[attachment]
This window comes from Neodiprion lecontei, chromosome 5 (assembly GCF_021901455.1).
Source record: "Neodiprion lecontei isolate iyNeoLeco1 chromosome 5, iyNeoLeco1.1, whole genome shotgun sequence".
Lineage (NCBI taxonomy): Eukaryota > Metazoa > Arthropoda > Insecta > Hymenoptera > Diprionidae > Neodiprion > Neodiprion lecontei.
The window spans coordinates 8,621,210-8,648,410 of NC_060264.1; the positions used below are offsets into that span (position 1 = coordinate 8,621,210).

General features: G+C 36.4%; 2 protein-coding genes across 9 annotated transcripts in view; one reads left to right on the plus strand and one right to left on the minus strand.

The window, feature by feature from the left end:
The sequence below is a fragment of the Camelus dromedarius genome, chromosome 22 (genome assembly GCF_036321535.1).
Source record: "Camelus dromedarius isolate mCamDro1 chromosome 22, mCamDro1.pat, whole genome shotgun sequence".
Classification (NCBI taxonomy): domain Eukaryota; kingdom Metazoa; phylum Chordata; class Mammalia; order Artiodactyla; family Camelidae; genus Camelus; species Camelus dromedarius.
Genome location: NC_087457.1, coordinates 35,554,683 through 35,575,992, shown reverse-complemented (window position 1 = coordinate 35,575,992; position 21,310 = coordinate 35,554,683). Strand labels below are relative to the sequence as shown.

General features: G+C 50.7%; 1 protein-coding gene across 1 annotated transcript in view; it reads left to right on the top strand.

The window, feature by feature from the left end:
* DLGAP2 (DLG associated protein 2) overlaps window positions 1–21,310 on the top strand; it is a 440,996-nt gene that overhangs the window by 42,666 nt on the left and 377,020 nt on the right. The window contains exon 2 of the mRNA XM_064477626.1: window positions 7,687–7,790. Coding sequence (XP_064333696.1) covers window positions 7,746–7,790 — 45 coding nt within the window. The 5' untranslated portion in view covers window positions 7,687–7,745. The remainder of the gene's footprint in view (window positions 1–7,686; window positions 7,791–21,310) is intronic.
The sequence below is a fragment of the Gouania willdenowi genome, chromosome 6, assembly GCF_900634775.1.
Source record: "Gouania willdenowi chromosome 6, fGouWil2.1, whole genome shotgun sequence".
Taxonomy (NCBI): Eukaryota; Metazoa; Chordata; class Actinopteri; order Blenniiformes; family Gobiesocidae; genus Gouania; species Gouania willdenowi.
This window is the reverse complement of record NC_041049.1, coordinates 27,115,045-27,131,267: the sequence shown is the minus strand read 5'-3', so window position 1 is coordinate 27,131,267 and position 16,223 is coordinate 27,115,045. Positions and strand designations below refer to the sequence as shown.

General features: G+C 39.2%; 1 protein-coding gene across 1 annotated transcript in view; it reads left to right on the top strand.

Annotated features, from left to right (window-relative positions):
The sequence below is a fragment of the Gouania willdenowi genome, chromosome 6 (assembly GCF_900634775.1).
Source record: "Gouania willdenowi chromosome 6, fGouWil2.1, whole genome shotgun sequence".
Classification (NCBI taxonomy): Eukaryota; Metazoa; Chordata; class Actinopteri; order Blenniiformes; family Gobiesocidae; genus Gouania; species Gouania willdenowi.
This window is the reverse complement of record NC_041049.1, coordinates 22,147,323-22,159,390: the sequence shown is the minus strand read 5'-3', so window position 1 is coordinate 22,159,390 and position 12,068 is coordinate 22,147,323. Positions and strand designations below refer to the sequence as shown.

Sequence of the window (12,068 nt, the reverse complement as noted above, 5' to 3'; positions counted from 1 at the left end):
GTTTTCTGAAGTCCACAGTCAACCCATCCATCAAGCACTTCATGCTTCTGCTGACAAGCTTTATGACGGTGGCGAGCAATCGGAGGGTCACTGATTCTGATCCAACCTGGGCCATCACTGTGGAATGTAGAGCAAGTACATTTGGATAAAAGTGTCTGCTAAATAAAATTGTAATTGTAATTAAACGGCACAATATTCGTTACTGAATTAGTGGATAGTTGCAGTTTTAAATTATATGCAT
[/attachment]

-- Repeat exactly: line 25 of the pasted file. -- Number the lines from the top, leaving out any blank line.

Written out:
GTTTTCTGAAGTCCACAGTCAACCCATCCATCAAGCACTTCATGCTTCTGCTGACAAGCTTTATGACGGTGGCGAGCAATCGGAGGGTCACTGATTCTGATCCAACCTGGGCCATCACTGTGGAATGTAGAGCAAGTACATTTGGATAAAAGTGTCTGCTAAATAAAATTGTAATTGTAATTAAACGGCACAATATTCGTTACTGAATTAGTGGATAGTTGCAGTTTTAAATTATATGCAT